Just ask any one of the 300,000 Americans who develop kidney stones: What if the excruciating pain of passing one of those little devils could be prevented by strapping yourself into a make-believe runaway mine train, throwing your hands in the air and enduring G-forces as high as 2.5 for about three minutes? Would you do it?
Hell yeah, they'd do it.
In a bit of medical research inspired by strange and remarkable patient accounts, a Michigan State University urologist reports that, yes, riding a medium-intensity roller coaster such as the Disney theme parks' Big Thunder Mountain Railroad can result in the painless passing of small, and even a few large, kidney stones.
For best results, ride in the back, where -- roller coaster afficionados all seem to agree -- the thrills are greatest. Independent of kidney stone volume and location, findings reported Sunday in the Journal of the American Osteopathic Assn. showed that sitting in the back of the roller coaster resulted in an average passage rate of 63.89%.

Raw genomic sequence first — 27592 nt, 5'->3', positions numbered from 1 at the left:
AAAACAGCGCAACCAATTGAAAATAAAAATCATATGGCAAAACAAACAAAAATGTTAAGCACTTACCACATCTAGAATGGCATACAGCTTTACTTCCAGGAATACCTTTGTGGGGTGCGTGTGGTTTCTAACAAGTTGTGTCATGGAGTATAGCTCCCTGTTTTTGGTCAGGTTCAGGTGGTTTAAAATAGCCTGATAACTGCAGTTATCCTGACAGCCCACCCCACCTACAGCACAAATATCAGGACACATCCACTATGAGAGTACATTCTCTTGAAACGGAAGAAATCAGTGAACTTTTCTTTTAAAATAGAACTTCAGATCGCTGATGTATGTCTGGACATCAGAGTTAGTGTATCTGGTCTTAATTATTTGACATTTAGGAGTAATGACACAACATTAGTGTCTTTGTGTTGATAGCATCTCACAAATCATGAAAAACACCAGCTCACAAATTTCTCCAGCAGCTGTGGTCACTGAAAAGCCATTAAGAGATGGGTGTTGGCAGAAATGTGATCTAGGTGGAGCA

Front-seat rides resulted in a far more modest passage rate of 16.67%.
In what magical kingdom, you may well ask, does someone think to conduct such research?
Dr. David D. Wartinger, a professor emeritus at Michigan State University's College of Osteopathic Medicine, initiated the study after a series of patients reported something almost too strange to believe: In the wake of riding Big Thunder at Walt Disney World in Orlando, Fla., these patients said their kidney stones passed painlessly from the kidney through the narrow duct of the ureter and into the bladder. In one case, a patient told Wartinger that he passed one kidney stone after each of three consecutive rides on the roller coaster.
Roller coaster therapy might be a good preventive treatment for people who are high risk of developing obstructive kidney stones, wrote Wartinger and Mitchell. They suggested that patients who have had kidney stones in the past, or women who have had kidney stones and are thinking of becoming pregnant, consider a thrill ride or two in a bid to clear tiny stones before the deposits grow larger. Kidney stone sufferers who have had their deposits broken up by lithotripsy might also consider a roller-coaster ride to finish the job, they said.
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